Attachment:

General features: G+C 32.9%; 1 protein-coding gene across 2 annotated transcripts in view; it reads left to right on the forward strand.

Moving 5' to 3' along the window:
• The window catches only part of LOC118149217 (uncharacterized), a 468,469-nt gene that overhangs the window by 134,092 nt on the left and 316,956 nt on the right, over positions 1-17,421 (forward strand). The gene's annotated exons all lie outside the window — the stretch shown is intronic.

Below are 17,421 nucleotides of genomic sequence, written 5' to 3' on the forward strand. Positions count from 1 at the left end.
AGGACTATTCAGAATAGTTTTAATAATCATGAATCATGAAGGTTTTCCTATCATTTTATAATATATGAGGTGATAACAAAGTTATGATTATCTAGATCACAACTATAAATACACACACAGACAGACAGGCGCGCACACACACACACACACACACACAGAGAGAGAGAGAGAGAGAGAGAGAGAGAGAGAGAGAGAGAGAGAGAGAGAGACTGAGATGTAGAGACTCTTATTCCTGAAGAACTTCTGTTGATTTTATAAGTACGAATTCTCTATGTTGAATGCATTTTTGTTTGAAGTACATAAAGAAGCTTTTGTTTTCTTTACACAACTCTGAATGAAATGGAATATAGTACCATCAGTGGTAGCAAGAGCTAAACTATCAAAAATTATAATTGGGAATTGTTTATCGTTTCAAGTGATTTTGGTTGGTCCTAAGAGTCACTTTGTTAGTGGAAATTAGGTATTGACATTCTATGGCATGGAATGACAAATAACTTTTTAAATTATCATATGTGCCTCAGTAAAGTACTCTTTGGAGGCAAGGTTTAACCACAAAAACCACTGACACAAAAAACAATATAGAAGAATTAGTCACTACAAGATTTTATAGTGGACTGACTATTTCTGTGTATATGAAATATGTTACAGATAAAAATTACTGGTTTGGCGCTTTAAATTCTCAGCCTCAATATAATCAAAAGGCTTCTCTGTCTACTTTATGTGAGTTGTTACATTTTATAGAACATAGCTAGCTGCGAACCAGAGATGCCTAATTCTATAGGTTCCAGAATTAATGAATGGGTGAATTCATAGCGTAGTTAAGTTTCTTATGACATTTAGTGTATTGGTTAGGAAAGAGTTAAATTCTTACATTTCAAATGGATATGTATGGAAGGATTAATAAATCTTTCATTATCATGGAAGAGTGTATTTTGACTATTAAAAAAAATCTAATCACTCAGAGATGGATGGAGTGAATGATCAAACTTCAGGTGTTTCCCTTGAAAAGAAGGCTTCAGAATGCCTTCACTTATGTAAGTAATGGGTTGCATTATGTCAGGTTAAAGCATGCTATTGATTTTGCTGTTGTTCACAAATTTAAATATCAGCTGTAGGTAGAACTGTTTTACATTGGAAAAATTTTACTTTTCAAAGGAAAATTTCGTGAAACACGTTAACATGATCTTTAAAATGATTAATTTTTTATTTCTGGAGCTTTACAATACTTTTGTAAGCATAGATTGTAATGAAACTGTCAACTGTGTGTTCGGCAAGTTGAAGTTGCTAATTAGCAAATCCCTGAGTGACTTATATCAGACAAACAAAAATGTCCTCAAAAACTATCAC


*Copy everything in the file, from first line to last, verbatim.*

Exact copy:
General features: G+C 32.9%; 1 protein-coding gene across 2 annotated transcripts in view; it reads left to right on the forward strand.

Moving 5' to 3' along the window:
• The window catches only part of LOC118149217 (uncharacterized), a 468,469-nt gene that overhangs the window by 134,092 nt on the left and 316,956 nt on the right, over positions 1-17,421 (forward strand). The gene's annotated exons all lie outside the window — the stretch shown is intronic.

Below are 17,421 nucleotides of genomic sequence, written 5' to 3' on the forward strand. Positions count from 1 at the left end.
AGGACTATTCAGAATAGTTTTAATAATCATGAATCATGAAGGTTTTCCTATCATTTTATAATATATGAGGTGATAACAAAGTTATGATTATCTAGATCACAACTATAAATACACACACAGACAGACAGGCGCGCACACACACACACACACACACACAGAGAGAGAGAGAGAGAGAGAGAGAGAGAGAGAGAGAGAGAGAGAGAGAGAGACTGAGATGTAGAGACTCTTATTCCTGAAGAACTTCTGTTGATTTTATAAGTACGAATTCTCTATGTTGAATGCATTTTTGTTTGAAGTACATAAAGAAGCTTTTGTTTTCTTTACACAACTCTGAATGAAATGGAATATAGTACCATCAGTGGTAGCAAGAGCTAAACTATCAAAAATTATAATTGGGAATTGTTTATCGTTTCAAGTGATTTTGGTTGGTCCTAAGAGTCACTTTGTTAGTGGAAATTAGGTATTGACATTCTATGGCATGGAATGACAAATAACTTTTTAAATTATCATATGTGCCTCAGTAAAGTACTCTTTGGAGGCAAGGTTTAACCACAAAAACCACTGACACAAAAAACAATATAGAAGAATTAGTCACTACAAGATTTTATAGTGGACTGACTATTTCTGTGTATATGAAATATGTTACAGATAAAAATTACTGGTTTGGCGCTTTAAATTCTCAGCCTCAATATAATCAAAAGGCTTCTCTGTCTACTTTATGTGAGTTGTTACATTTTATAGAACATAGCTAGCTGCGAACCAGAGATGCCTAATTCTATAGGTTCCAGAATTAATGAATGGGTGAATTCATAGCGTAGTTAAGTTTCTTATGACATTTAGTGTATTGGTTAGGAAAGAGTTAAATTCTTACATTTCAAATGGATATGTATGGAAGGATTAATAAATCTTTCATTATCATGGAAGAGTGTATTTTGACTATTAAAAAAAATCTAATCACTCAGAGATGGATGGAGTGAATGATCAAACTTCAGGTGTTTCCCTTGAAAAGAAGGCTTCAGAATGCCTTCACTTATGTAAGTAATGGGTTGCATTATGTCAGGTTAAAGCATGCTATTGATTTTGCTGTTGTTCACAAATTTAAATATCAGCTGTAGGTAGAACTGTTTTACATTGGAAAAATTTTACTTTTCAAAGGAAAATTTCGTGAAACACGTTAACATGATCTTTAAAATGATTAATTTTTTATTTCTGGAGCTTTACAATACTTTTGTAAGCATAGATTGTAATGAAACTGTCAACTGTGTGTTCGGCAAGTTGAAGTTGCTAATTAGCAAATCCCTGAGTGACTTATATCAGACAAACAAAAATGTCCTCAAAAACTATCAC